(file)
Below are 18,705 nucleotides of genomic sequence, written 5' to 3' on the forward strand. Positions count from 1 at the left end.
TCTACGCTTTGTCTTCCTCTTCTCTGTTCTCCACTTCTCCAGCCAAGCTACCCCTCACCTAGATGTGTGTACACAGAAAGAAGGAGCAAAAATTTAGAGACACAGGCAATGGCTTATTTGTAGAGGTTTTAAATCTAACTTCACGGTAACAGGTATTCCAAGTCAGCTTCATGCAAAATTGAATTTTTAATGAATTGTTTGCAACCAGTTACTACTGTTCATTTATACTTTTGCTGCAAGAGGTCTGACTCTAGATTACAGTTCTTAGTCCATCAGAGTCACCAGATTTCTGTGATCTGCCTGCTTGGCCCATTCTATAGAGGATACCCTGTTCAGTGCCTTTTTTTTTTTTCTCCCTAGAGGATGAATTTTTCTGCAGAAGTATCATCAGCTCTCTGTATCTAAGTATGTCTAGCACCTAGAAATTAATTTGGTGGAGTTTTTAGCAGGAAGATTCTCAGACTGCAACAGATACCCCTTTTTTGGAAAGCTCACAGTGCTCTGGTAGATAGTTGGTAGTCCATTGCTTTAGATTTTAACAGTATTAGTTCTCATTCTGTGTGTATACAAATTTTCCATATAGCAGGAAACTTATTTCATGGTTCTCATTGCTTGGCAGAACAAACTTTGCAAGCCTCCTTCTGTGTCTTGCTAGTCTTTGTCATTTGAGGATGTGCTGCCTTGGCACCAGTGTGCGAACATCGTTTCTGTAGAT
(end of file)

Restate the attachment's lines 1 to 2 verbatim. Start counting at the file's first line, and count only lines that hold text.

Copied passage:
Below are 18,705 nucleotides of genomic sequence, written 5' to 3' on the forward strand. Positions count from 1 at the left end.
TCTACGCTTTGTCTTCCTCTTCTCTGTTCTCCACTTCTCCAGCCAAGCTACCCCTCACCTAGATGTGTGTACACAGAAAGAAGGAGCAAAAATTTAGAGACACAGGCAATGGCTTATTTGTAGAGGTTTTAAATCTAACTTCACGGTAACAGGTATTCCAAGTCAGCTTCATGCAAAATTGAATTTTTAATGAATTGTTTGCAACCAGTTACTACTGTTCATTTATACTTTTGCTGCAAGAGGTCTGACTCTAGATTACAGTTCTTAGTCCATCAGAGTCACCAGATTTCTGTGATCTGCCTGCTTGGCCCATTCTATAGAGGATACCCTGTTCAGTGCCTTTTTTTTTTTTCTCCCTAGAGGATGAATTTTTCTGCAGAAGTATCATCAGCTCTCTGTATCTAAGTATGTCTAGCACCTAGAAATTAATTTGGTGGAGTTTTTAGCAGGAAGATTCTCAGACTGCAACAGATACCCCTTTTTTGGAAAGCTCACAGTGCTCTGGTAGATAGTTGGTAGTCCATTGCTTTAGATTTTAACAGTATTAGTTCTCATTCTGTGTGTATACAAATTTTCCATATAGCAGGAAACTTATTTCATGGTTCTCATTGCTTGGCAGAACAAACTTTGCAAGCCTCCTTCTGTGTCTTGCTAGTCTTTGTCATTTGAGGATGTGCTGCCTTGGCACCAGTGTGCGAACATCGTTTCTGTAGAT